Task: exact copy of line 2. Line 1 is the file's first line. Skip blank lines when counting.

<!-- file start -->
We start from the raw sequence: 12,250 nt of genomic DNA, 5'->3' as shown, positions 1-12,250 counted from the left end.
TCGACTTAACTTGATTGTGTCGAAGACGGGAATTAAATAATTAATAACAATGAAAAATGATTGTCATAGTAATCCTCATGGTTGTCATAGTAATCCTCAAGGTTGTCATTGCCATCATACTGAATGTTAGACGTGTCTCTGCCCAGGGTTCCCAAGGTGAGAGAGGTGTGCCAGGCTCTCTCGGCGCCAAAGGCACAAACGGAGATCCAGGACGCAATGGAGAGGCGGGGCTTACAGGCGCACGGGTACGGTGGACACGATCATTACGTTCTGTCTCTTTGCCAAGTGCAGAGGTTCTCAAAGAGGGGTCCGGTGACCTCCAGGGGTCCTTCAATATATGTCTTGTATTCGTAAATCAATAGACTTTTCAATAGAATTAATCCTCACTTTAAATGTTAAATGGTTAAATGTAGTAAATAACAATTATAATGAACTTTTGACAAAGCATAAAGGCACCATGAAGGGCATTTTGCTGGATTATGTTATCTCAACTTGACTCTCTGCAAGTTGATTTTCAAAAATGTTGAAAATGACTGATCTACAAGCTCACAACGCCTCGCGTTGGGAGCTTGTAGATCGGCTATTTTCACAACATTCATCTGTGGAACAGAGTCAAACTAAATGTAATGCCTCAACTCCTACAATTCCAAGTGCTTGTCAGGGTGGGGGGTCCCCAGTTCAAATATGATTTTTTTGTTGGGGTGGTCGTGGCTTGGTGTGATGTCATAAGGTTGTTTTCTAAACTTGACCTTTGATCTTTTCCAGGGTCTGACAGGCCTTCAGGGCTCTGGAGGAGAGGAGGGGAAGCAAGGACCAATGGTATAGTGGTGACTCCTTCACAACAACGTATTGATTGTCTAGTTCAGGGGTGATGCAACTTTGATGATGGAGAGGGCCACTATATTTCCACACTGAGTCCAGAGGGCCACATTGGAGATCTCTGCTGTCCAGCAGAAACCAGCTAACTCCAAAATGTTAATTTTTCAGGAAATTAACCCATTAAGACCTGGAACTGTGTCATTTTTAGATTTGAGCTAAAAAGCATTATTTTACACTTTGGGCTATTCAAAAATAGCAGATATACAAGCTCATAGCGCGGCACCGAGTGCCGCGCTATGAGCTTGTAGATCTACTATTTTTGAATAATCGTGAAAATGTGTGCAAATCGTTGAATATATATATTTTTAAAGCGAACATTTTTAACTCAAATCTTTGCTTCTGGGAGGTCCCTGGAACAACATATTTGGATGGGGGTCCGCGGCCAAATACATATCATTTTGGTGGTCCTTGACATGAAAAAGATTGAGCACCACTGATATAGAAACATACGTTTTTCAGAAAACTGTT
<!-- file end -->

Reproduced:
TCGACTTAACTTGATTGTGTCGAAGACGGGAATTAAATAATTAATAACAATGAAAAATGATTGTCATAGTAATCCTCATGGTTGTCATAGTAATCCTCAAGGTTGTCATTGCCATCATACTGAATGTTAGACGTGTCTCTGCCCAGGGTTCCCAAGGTGAGAGAGGTGTGCCAGGCTCTCTCGGCGCCAAAGGCACAAACGGAGATCCAGGACGCAATGGAGAGGCGGGGCTTACAGGCGCACGGGTACGGTGGACACGATCATTACGTTCTGTCTCTTTGCCAAGTGCAGAGGTTCTCAAAGAGGGGTCCGGTGACCTCCAGGGGTCCTTCAATATATGTCTTGTATTCGTAAATCAATAGACTTTTCAATAGAATTAATCCTCACTTTAAATGTTAAATGGTTAAATGTAGTAAATAACAATTATAATGAACTTTTGACAAAGCATAAAGGCACCATGAAGGGCATTTTGCTGGATTATGTTATCTCAACTTGACTCTCTGCAAGTTGATTTTCAAAAATGTTGAAAATGACTGATCTACAAGCTCACAACGCCTCGCGTTGGGAGCTTGTAGATCGGCTATTTTCACAACATTCATCTGTGGAACAGAGTCAAACTAAATGTAATGCCTCAACTCCTACAATTCCAAGTGCTTGTCAGGGTGGGGGGTCCCCAGTTCAAATATGATTTTTTTGTTGGGGTGGTCGTGGCTTGGTGTGATGTCATAAGGTTGTTTTCTAAACTTGACCTTTGATCTTTTCCAGGGTCTGACAGGCCTTCAGGGCTCTGGAGGAGAGGAGGGGAAGCAAGGACCAATGGTATAGTGGTGACTCCTTCACAACAACGTATTGATTGTCTAGTTCAGGGGTGATGCAACTTTGATGATGGAGAGGGCCACTATATTTCCACACTGAGTCCAGAGGGCCACATTGGAGATCTCTGCTGTCCAGCAGAAACCAGCTAACTCCAAAATGTTAATTTTTCAGGAAATTAACCCATTAAGACCTGGAACTGTGTCATTTTTAGATTTGAGCTAAAAAGCATTATTTTACACTTTGGGCTATTCAAAAATAGCAGATATACAAGCTCATAGCGCGGCACCGAGTGCCGCGCTATGAGCTTGTAGATCTACTATTTTTGAATAATCGTGAAAATGTGTGCAAATCGTTGAATATATATATTTTTAAAGCGAACATTTTTAACTCAAATCTTTGCTTCTGGGAGGTCCCTGGAACAACATATTTGGATGGGGGTCCGCGGCCAAATACATATCATTTTGGTGGTCCTTGACATGAAAAAGATTGAGCACCACTGATATAGAAACATACGTTTTTCAGAAAACTGTT